All you need to know about smoking and dementia
By Katie Puckering | Monday 13 January 2020
The World Health Organisation estimates that 14% of cases of dementia worldwide could be caused by smoking.
While the number of adult smokers in the UK has dropped significantly in recent years, around 7.2 million people in the UK still smoke.
Most people know that smoking leads to poor health and a substantially increased risk of cancer and lung disease. But what’s the link to dementia?
What is dementia?
Dementia is a word used to describe a group of symptoms, most commonly memory loss, confusion and problems with communication. It occurs when brain cells stop working properly and is caused by diseases, most commonly Alzheimer’s disease and vascular dementia.
These diseases cause brain cells to die faster than they would when compared to brain changes related to normal ageing.
In the UK 850,000 people have dementia. Over 90% of these cases are late-onset dementia (in people over the age of 65) and are a consequence of complex interactions between genetic, environmental and other health risk factors.
Alzheimer’s disease is characterised by the build-up of two proteins, amyloid and tau, leading to a loss of connections between brain cells, eventually causing them to die.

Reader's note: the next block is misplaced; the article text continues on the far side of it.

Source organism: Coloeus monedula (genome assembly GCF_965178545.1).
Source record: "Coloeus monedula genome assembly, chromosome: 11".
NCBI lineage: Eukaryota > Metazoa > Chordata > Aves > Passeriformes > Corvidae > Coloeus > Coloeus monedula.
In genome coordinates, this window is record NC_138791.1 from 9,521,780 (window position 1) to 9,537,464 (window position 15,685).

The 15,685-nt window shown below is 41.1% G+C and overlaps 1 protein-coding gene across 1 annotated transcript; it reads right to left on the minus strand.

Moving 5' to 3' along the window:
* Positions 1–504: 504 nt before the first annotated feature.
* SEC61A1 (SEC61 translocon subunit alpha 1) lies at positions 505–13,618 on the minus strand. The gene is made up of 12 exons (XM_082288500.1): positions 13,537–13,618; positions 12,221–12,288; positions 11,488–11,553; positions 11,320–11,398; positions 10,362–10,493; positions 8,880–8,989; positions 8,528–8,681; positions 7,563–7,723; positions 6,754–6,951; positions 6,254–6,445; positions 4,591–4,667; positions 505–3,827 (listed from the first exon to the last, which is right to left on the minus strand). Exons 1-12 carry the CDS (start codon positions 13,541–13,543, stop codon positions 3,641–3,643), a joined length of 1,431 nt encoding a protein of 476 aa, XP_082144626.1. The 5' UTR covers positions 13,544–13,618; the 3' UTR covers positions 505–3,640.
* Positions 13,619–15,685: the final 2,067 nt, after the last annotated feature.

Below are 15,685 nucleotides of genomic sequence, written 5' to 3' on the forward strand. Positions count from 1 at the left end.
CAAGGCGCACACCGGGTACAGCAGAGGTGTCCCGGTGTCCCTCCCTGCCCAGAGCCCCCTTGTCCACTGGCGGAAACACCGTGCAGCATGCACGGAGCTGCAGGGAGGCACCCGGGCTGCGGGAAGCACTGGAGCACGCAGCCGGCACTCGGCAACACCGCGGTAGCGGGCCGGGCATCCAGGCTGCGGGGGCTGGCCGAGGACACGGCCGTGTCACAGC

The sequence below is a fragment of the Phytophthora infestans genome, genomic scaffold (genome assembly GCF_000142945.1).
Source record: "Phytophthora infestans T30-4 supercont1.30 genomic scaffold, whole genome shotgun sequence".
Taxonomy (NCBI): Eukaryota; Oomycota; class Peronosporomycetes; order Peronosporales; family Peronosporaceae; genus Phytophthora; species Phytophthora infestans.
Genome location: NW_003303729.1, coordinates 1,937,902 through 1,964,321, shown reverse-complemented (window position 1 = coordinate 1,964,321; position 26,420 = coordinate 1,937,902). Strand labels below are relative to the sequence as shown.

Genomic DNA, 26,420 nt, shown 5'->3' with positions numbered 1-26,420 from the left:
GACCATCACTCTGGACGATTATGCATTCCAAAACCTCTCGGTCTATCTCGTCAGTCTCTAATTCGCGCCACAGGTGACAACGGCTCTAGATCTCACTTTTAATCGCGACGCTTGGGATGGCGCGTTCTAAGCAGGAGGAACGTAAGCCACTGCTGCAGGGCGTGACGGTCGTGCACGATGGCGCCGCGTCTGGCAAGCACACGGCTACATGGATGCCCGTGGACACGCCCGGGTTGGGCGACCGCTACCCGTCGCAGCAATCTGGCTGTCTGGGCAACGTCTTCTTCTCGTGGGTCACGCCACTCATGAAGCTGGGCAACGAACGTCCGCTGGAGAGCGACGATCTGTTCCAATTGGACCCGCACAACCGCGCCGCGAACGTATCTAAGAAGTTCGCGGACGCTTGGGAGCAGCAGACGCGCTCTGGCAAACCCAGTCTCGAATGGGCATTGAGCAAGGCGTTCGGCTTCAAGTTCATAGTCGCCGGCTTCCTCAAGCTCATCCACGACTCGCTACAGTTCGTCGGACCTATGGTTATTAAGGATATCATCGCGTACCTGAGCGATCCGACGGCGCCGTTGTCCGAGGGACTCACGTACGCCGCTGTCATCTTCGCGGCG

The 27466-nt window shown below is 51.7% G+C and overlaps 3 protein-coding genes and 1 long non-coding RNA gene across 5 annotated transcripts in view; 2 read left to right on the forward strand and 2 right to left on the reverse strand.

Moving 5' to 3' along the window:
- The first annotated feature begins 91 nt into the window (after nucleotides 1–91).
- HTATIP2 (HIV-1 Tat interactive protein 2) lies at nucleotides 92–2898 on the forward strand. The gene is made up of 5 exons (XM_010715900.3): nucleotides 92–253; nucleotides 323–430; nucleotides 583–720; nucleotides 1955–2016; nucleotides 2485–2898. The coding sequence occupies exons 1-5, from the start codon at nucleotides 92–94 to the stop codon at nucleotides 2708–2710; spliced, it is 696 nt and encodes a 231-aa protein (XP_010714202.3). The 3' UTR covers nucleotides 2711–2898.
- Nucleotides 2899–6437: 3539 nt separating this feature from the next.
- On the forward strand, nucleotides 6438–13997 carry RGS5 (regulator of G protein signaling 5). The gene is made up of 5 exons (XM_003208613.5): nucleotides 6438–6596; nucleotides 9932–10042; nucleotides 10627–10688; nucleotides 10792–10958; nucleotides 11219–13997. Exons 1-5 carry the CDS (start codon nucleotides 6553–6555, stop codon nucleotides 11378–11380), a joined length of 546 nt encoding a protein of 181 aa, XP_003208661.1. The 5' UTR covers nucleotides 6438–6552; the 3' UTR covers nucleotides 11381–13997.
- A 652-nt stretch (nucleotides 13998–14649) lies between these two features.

Research has identified more than 20 genes associated with a higher risk of Alzheimer’s disease. These genetic factors interact with environmental and health risk factors to further increase our risk of developing the condition.
Vascular dementia is caused by damage to the blood vessels in the brain, which reduces blood flow to brain cells and affects how they work.
About 20% of people who have had a stroke, develop stroke-related dementia in the following six months. Another form of the condition, called subcortical vascular dementia, happens when there are changes to the very small blood vessels in the brain, often called small vessel disease.
These disease processes in the brain are tightly connected to what’s happening more widely in the body. And for that reason, what damages the body is highly likely to impact what’s happening in our brains too.